ON AUG 10, on the way to lunch at the food centre across the World Trade Centre, I saw a sports car smashed badly on its left side.
A policeman was directing traffic. Also directing traffic further down the road was another policeman. He was standing near an ambulance van, which had smashed into the sports car.
My first thought was that everything was under control as the police had arrived and perhaps administered first-aid. Then I saw a man re clined on the driver’s seat of the sports car.
From a distance, I could not gauge his condition but assumed that he was not removed from the car perhaps because some bones were broken and he could not be moved. Later, a colleague who was at the site of the accident told me that he heard the policeman said that the accident victim had stopped breathing.
The driver had been moved out and the passenger moved to the driver’s seat. It was only after at least 15 minutes from the time of the accident that the ambulance arrived. No medic could have helped the driver by that time.
There are some questions to be asked. Are our uniformed professionals trained in basic first-aid?
If the two policemen at the accident scene were, why did they not move the victim out of the car to provide resuscitation?
Were there others in the lunch-time crowd who could have administered first-aid? I was surprised that the victim, who was reported later to have died immediately after the accident, was not moved out of the car and tended to.
We only have a few minutes to revive a person. If our uniformed personnel are not trained in first-aid, then I would call for a training programme.
It will be beneficial too if there is a national campaign to teach first-aid and life resuscitation methods to all our citizens.
YEE JENN JONG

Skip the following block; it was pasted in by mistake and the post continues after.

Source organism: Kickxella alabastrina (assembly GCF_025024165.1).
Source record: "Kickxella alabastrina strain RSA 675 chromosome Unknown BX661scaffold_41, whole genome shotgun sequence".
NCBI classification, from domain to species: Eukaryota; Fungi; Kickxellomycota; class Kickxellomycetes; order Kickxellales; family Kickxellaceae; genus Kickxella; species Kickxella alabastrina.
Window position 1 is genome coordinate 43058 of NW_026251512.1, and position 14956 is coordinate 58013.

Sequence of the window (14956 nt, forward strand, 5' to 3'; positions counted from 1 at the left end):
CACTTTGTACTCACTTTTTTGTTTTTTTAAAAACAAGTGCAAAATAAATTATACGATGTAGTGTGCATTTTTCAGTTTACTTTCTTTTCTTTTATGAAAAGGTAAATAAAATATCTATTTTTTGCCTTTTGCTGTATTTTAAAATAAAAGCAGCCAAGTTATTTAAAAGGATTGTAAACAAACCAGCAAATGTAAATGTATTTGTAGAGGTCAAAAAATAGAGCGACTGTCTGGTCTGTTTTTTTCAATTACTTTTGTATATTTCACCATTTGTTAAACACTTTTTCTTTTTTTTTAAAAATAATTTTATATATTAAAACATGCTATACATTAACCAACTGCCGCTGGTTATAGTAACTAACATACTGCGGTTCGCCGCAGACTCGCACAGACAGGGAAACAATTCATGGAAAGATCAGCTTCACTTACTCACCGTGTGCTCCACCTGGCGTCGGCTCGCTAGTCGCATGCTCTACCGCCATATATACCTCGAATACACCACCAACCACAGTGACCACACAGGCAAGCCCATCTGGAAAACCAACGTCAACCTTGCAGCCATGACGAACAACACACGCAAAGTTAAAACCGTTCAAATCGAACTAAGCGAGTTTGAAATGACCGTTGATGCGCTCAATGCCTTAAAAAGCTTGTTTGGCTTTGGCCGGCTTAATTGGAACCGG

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ST Forum Aug 19, 1994
MR YEE JENN JONG‘S letter “Conduct national drive to teach life resuscitation” (ST, Aug 15) has highlighted an important need: Improving the community’s awareness of the importance of knowing first aid and life support measures so individuals can look after themselves, help others manage minor injuries without panicking and offer help to those involved in accidents.
The Singapore Red Cross Society recognizes this need and has set up a Centre for Life Support Training with the sponsorship of Singapore Pools. Its role is to educate the community on the need to learn life support measures and to offer training programmes, general and specialised, to the community to help train instructors for community groups. Towards this end, we have conducted courses for the public, uniformed groups, foreign maids, nursery school teachers, care givers, air stewardesses and factory workers.
Together with similar minded groups in the Ministry of Health, Ministry of Labour, Civil Defence, St John’s Ambulance, National Safety Council we are quietly working towards a programme to serve a need that Mr Yee has so cogently pointed out.
DR YEO KHEE QUAN Chairman Singapore Red Cross Society